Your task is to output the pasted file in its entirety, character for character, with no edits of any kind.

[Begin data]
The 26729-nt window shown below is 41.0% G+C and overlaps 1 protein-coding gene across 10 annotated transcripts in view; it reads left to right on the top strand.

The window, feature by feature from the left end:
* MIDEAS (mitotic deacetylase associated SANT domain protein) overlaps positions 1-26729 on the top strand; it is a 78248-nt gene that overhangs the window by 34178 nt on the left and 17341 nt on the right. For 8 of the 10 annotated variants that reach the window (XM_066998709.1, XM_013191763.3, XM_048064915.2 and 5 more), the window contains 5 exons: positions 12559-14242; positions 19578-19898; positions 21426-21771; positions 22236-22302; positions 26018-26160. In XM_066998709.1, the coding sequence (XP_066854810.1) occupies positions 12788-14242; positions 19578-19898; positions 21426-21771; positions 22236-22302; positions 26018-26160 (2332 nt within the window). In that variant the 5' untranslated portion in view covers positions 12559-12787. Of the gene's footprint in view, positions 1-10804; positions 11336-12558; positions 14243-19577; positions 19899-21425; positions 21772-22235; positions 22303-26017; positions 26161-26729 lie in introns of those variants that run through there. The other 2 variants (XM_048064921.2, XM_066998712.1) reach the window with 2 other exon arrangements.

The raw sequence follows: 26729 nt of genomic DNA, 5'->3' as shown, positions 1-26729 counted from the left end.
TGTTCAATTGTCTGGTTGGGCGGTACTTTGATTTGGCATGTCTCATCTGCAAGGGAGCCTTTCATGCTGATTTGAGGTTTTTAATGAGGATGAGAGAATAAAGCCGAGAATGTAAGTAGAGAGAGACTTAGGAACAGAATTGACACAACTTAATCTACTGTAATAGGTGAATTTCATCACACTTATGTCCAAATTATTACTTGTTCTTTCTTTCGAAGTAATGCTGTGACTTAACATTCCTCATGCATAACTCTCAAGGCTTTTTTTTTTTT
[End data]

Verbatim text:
The 26729-nt window shown below is 41.0% G+C and overlaps 1 protein-coding gene across 10 annotated transcripts in view; it reads left to right on the top strand.

The window, feature by feature from the left end:
* MIDEAS (mitotic deacetylase associated SANT domain protein) overlaps positions 1-26729 on the top strand; it is a 78248-nt gene that overhangs the window by 34178 nt on the left and 17341 nt on the right. For 8 of the 10 annotated variants that reach the window (XM_066998709.1, XM_013191763.3, XM_048064915.2 and 5 more), the window contains 5 exons: positions 12559-14242; positions 19578-19898; positions 21426-21771; positions 22236-22302; positions 26018-26160. In XM_066998709.1, the coding sequence (XP_066854810.1) occupies positions 12788-14242; positions 19578-19898; positions 21426-21771; positions 22236-22302; positions 26018-26160 (2332 nt within the window). In that variant the 5' untranslated portion in view covers positions 12559-12787. Of the gene's footprint in view, positions 1-10804; positions 11336-12558; positions 14243-19577; positions 19899-21425; positions 21772-22235; positions 22303-26017; positions 26161-26729 lie in introns of those variants that run through there. The other 2 variants (XM_048064921.2, XM_066998712.1) reach the window with 2 other exon arrangements.

The raw sequence follows: 26729 nt of genomic DNA, 5'->3' as shown, positions 1-26729 counted from the left end.
TGTTCAATTGTCTGGTTGGGCGGTACTTTGATTTGGCATGTCTCATCTGCAAGGGAGCCTTTCATGCTGATTTGAGGTTTTTAATGAGGATGAGAGAATAAAGCCGAGAATGTAAGTAGAGAGAGACTTAGGAACAGAATTGACACAACTTAATCTACTGTAATAGGTGAATTTCATCACACTTATGTCCAAATTATTACTTGTTCTTTCTTTCGAAGTAATGCTGTGACTTAACATTCCTCATGCATAACTCTCAAGGCTTTTTTTTTTTT